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The Book of the Order of Chivalry

The Book of the Order of Chivalry

Ramon Llull
Translated by Noel Fallows
Copyright Date: 2013
Edition: NED - New edition
Published by: Boydell and Brewer,
Pages: 120
https://www.jstor.org/stable/10.7722/j.ctt16173f8
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  • Book Info
    The Book of the Order of Chivalry
    Book Description:

    Ramon Llull (1232-1316) composed The Book of the Order of Chivalry between 1274 and 1276 as both an instrument of reform and an agent for change. His aim was to create and codify the rules for a unilateral Order of Chivalry. Loyalty to the Order, coupled with common sense, religious faith, education, and martial prowess, were in his view the keys to victory in the Holy Land and the Reconquista. The book was an immediate success and widely disseminated across Europe, eventually reaching a medieval English audience, though through a fanciful translation of a translation by William Caxton, in which most of the stylistic nuances of the Catalan original were lost. This new translation is directly from the original Catalan, so capturing for the first time in English the concise, austere style that characterises Llull's prose; it is presented with introduction and notes. It will be essential reading for all scholars and enthusiasts of medieval chivalric culture. Noel Fallows is Associate Dean and Professor of Spanish at the University of Georgia, and a Fellow of the Society of Antiquaries of London.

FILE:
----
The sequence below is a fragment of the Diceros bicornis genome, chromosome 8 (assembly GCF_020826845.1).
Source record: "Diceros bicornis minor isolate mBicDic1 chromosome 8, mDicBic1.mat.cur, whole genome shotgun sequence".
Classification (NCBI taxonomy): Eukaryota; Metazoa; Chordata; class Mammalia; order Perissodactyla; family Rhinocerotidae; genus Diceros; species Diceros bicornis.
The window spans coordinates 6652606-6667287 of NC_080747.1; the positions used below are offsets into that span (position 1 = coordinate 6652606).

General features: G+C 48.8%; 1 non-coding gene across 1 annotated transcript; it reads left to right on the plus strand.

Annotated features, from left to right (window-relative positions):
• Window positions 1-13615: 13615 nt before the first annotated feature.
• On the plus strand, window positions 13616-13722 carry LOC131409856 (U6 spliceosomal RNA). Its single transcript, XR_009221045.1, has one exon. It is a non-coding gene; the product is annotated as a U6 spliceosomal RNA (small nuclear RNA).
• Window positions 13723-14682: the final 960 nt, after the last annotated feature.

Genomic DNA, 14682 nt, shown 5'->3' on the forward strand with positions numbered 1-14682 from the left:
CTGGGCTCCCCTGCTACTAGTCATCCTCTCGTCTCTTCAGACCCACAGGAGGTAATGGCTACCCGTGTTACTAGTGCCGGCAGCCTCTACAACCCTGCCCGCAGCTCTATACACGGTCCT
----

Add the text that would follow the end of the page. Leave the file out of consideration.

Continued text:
eISBN: 978-1-78204-550-2
    Subjects: History

Table of Contents

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  1. Front Matter
    (pp. i-vi)
  2. Table of Contents
    (pp. vii-vii)
  3. List of Illustrations
    (pp. viii-x)
  4. Introduction
    (pp. 1-30)